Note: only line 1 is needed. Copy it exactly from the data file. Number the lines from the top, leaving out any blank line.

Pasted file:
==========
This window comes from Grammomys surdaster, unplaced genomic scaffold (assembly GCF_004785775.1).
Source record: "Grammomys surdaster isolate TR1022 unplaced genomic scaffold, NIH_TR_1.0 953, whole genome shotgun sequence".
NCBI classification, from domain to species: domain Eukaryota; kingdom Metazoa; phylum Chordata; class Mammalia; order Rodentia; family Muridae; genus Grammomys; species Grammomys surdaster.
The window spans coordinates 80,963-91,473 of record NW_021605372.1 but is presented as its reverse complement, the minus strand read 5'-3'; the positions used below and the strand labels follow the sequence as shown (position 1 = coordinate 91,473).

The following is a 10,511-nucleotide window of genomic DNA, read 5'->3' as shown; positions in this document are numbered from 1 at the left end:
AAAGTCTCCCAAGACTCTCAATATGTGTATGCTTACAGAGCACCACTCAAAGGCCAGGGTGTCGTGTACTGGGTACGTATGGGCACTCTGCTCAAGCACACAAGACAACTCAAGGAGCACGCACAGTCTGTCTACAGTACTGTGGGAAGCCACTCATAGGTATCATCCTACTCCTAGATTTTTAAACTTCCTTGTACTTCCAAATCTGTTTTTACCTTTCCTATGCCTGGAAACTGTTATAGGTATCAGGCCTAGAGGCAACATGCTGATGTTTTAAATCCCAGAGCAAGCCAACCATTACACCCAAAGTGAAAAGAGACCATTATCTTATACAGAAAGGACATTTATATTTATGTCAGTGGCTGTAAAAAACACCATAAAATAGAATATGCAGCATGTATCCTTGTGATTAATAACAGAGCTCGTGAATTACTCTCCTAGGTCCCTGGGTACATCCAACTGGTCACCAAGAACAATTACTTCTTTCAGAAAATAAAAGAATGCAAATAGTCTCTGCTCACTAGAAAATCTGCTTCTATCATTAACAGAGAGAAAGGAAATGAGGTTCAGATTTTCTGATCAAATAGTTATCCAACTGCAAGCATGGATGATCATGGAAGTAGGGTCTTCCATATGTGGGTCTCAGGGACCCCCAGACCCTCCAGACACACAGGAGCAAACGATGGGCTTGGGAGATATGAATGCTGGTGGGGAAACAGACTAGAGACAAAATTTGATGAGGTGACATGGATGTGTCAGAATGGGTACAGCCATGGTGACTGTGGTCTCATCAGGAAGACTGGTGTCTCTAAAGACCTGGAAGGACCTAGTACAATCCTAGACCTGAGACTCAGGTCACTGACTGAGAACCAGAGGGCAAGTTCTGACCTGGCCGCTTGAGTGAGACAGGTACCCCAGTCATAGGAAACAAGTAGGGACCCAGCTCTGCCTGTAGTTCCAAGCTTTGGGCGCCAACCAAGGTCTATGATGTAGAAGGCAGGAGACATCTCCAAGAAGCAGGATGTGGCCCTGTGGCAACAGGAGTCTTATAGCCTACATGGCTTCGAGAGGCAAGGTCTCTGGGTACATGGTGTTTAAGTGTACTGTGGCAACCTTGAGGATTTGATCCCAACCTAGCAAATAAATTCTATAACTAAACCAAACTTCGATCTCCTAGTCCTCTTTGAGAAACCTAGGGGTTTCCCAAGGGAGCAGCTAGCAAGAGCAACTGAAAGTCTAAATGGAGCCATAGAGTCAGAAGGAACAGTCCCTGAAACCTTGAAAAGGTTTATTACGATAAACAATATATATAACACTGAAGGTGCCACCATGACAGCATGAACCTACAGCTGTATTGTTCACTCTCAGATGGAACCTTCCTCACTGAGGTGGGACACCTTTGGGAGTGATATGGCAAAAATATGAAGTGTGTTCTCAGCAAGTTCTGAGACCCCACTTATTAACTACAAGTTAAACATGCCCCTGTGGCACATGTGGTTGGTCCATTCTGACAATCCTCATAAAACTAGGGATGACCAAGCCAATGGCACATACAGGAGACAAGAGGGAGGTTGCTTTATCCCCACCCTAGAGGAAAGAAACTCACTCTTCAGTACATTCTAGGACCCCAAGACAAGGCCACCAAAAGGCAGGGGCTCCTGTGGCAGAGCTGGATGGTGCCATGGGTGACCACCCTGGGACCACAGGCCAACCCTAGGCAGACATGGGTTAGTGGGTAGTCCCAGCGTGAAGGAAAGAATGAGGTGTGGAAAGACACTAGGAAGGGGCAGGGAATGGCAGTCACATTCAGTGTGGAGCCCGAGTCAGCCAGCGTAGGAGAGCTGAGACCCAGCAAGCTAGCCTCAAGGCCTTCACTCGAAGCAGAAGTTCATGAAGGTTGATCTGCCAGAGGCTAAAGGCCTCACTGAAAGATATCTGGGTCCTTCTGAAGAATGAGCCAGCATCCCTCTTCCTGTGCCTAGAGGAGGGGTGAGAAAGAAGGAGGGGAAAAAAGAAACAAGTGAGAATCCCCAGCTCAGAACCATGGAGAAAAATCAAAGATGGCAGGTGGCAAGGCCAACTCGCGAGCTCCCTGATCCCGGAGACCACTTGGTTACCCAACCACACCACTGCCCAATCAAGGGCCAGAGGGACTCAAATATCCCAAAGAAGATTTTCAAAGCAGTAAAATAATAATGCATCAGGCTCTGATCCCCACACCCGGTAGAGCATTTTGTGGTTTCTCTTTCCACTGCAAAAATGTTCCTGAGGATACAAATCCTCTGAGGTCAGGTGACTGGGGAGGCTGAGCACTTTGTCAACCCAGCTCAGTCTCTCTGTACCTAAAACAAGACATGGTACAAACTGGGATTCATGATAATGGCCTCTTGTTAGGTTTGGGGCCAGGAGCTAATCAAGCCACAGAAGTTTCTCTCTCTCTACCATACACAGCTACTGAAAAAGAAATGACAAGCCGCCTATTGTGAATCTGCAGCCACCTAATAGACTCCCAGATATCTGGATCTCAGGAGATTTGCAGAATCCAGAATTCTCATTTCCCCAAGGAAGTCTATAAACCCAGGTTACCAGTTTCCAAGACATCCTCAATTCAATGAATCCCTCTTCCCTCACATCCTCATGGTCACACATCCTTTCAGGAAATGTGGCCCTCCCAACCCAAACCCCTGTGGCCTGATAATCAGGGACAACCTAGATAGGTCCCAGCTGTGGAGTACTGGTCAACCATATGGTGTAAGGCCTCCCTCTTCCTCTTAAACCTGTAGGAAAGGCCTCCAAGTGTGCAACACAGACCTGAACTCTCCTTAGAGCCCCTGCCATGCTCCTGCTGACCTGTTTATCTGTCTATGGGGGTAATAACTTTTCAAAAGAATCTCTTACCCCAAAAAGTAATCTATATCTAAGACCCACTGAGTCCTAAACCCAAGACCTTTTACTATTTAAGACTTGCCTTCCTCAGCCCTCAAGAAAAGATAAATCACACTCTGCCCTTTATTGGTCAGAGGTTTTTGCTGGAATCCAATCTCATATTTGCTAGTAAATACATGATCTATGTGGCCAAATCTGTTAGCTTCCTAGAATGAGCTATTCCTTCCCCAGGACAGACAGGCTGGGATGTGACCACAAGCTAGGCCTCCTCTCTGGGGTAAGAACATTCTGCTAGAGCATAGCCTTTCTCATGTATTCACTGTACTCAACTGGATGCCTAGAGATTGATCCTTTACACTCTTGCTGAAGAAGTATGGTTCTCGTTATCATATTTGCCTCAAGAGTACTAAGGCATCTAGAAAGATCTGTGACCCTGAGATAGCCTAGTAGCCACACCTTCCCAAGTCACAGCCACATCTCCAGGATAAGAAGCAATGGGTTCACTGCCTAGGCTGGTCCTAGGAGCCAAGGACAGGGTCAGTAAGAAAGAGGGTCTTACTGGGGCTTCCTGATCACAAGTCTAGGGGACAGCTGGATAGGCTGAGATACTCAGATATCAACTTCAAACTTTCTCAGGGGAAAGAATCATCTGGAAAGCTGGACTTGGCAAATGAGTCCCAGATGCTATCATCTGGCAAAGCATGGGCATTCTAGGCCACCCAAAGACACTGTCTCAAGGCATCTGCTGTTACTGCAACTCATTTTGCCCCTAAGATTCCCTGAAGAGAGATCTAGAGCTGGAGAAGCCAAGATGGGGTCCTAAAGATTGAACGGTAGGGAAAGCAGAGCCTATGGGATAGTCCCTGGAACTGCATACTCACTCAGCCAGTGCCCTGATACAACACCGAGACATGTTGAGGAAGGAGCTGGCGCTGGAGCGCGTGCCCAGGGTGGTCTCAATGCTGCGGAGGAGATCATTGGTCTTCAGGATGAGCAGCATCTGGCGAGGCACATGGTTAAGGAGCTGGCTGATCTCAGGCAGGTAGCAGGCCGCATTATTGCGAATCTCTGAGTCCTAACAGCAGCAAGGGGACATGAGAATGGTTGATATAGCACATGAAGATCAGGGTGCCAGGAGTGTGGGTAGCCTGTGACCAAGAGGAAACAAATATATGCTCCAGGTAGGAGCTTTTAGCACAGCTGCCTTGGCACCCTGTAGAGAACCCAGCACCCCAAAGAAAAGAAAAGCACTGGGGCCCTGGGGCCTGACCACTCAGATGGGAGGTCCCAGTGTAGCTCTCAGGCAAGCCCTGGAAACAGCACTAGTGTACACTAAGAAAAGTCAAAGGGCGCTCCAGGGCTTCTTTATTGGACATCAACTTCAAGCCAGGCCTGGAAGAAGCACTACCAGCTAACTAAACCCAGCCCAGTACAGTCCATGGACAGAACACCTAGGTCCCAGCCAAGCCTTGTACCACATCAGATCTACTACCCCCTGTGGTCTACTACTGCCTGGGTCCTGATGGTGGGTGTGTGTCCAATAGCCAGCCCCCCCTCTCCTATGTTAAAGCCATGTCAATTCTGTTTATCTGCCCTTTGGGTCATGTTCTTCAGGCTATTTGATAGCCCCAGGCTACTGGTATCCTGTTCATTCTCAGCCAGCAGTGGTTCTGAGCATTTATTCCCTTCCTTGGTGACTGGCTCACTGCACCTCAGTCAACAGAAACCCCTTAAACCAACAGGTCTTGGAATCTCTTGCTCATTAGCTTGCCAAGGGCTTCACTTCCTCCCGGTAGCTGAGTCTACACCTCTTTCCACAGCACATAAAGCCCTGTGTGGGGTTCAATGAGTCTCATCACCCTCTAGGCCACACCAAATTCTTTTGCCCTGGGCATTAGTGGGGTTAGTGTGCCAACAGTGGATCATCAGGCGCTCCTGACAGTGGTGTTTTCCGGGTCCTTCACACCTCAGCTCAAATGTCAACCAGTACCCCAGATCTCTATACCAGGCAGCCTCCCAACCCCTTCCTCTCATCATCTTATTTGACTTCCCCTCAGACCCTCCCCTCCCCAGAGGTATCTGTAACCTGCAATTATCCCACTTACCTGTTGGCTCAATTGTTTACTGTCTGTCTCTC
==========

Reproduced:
This window comes from Grammomys surdaster, unplaced genomic scaffold (assembly GCF_004785775.1).